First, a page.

And there’s an even more supervised type of learning that we see in ourselves as infants that is not really captured by purely supervised learning, which is being able to exchange or to learn from feedback from another person. So, we might imitate someone, and that would be closer to supervised learning, but we might instead get feedback that’s worded. So, if a parent says do this or don’t do that, this isn’t exactly an imitation this is more like a communication of how you should adjust your behavior. And this is a form of weakly supervised learning. So, if I tell my kid to do his or her homework, or if I give instructions on how to solve a particular problem set, this isn’t a demonstration, so this isn’t supervised learning. This is more like a weak form of supervised learning. Which even then I think we don’t use as much in the known systems that work well currently that people are using in object recognition systems or machine translation systems and so on. And so, I believe that these various forms of learning that are much less supervised than the common supervised learning is a direction in research where we still have a lot of progress to make.
So earlier you were talking about meta learning, which is learning how to learn, and I think there’s been a wide range of views about how artificial intelligence and an AGI might work. And on one side was an early hope that, like the physical universe which is governed just by very few laws, and magnetism very few laws, electricity very few laws, we hoped that intelligence was governed by just a very few laws that we could learn. And then on the other extreme you have people like the late Marvin Minsky who really saw the brain as a hack of a couple of hundred narrow AIs, that all come together and give us, if not a general intelligence at least a really good substitute for one. I guess a belief in meta learning is a belief in the former case, or something like it, that there is a way to learn how to learn. There’s a way to build all those hacks. Would you agree? Do you think that?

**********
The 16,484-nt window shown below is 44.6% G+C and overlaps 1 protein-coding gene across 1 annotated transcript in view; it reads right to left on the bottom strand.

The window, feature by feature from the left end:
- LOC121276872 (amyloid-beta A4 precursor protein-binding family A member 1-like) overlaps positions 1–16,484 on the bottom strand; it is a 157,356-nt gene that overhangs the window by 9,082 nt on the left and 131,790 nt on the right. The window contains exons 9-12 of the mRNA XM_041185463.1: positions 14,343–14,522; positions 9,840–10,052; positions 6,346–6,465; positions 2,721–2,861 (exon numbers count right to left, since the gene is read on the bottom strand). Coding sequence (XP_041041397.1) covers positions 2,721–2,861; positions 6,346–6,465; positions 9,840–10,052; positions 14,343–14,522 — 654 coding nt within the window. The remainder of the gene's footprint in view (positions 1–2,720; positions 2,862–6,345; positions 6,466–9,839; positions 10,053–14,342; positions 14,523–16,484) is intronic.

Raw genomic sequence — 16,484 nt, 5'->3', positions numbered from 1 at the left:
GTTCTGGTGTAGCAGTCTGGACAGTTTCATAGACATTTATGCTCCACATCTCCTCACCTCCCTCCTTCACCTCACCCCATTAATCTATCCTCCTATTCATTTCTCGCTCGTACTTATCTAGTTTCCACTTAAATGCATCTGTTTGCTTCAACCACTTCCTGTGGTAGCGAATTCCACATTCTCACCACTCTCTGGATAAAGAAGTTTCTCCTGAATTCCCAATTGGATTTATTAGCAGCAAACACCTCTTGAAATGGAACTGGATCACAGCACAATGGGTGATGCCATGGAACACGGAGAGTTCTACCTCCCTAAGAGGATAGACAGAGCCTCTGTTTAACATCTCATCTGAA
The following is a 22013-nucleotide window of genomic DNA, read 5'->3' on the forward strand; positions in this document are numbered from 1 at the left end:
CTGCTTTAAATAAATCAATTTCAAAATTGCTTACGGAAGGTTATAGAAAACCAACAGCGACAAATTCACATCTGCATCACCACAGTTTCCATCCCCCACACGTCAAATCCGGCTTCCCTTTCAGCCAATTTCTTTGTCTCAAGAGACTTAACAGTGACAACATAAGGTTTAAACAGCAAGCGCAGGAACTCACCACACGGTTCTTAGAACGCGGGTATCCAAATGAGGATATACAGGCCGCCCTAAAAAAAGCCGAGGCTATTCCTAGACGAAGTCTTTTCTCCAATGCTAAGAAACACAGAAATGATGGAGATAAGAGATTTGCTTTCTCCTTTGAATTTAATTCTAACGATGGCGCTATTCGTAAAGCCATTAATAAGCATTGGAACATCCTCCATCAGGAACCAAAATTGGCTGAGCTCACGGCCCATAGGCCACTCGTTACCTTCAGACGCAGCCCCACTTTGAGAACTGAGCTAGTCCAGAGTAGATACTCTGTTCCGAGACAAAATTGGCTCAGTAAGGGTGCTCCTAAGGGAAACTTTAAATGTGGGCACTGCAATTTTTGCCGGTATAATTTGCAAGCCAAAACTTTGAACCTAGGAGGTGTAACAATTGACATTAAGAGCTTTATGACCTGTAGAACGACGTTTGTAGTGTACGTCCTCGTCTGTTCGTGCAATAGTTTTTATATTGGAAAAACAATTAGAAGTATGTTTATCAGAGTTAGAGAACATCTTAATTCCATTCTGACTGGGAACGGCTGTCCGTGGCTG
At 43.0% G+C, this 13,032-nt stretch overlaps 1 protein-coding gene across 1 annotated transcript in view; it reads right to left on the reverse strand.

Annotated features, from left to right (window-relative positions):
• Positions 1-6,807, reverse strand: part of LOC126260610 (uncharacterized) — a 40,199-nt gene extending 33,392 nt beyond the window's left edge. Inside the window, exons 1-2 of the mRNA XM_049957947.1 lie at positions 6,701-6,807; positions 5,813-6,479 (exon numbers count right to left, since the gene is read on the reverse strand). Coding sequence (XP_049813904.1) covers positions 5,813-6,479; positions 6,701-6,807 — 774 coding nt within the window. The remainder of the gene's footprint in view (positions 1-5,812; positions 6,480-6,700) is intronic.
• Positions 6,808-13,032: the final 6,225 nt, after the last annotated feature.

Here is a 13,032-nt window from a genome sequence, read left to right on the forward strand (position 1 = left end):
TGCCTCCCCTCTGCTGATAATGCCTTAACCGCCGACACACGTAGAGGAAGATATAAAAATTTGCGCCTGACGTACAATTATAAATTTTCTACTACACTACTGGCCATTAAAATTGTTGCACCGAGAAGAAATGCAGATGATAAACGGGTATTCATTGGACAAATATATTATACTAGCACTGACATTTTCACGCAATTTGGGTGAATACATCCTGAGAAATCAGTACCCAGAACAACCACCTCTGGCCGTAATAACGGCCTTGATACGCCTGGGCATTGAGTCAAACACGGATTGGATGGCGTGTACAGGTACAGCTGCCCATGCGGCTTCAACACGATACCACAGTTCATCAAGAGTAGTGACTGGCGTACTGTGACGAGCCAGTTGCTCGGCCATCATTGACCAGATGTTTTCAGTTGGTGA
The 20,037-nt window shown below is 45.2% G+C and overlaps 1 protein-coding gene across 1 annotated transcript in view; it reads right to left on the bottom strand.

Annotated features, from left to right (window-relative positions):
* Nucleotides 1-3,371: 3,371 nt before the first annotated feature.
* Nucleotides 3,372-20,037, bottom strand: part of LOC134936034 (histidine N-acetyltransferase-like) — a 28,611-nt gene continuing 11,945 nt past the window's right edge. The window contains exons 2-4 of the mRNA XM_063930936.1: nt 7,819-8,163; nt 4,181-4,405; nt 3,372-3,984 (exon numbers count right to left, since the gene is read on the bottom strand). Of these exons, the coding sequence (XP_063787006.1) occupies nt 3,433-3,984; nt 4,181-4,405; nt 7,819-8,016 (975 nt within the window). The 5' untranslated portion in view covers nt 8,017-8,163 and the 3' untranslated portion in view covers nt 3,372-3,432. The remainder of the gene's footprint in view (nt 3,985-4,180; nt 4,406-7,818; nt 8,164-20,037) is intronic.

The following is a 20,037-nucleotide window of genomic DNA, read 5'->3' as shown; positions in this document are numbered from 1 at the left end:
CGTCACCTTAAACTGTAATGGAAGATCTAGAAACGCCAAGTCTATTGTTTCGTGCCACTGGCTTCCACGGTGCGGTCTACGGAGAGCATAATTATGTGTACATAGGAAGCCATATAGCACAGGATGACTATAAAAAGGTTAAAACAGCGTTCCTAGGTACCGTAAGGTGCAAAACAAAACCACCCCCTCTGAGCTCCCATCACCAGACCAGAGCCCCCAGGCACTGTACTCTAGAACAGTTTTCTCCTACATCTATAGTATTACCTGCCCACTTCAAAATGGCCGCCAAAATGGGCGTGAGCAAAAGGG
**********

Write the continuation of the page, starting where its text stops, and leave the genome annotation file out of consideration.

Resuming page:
We can take one example there. I think under a somewhat general definition of what learning to learn or meta learning is, it’s something that we could all agree exists, which is, as humans, we’re the result of years of evolution. And evolution is a form of adaptation, I guess. But then within our lifespan, each individual will also adapt to its specific human experience. So, you can think of evolution as being kind of like the meta learning to the learning that we do as humans in our individual lives every day. But then even in our own lives, I think there are clearly ways in which my brain is adapting as I’m growing older from a baby to an adult, that are not conscious. There are ways in which I’m adapting in a rational way, in conscious ways, which rely on the fact that my brain has adapted to be able to perceive my environment—my visual cortex just maturing. So again, there are multiple layers of learning that rely on each other. And so, I think this is, at a fairly high level, but I think in a meaningful way, a form of meta learning. For that reason, I think that investigating how to have learning of learning systems is that there is a process that’s valuable here in informing how to have more intelligent agents and AIs.
There’s a lot of fear wrapped up in the media coverage of artificial intelligence. And not even getting into killer robots, just the effects that it’s going to have on jobs and employment. Do you share that? And what is your prognosis for the future? Is AI in the end going to increase human productivity like all other technologies have done, or is AI something profoundly different that’s going to harm humans?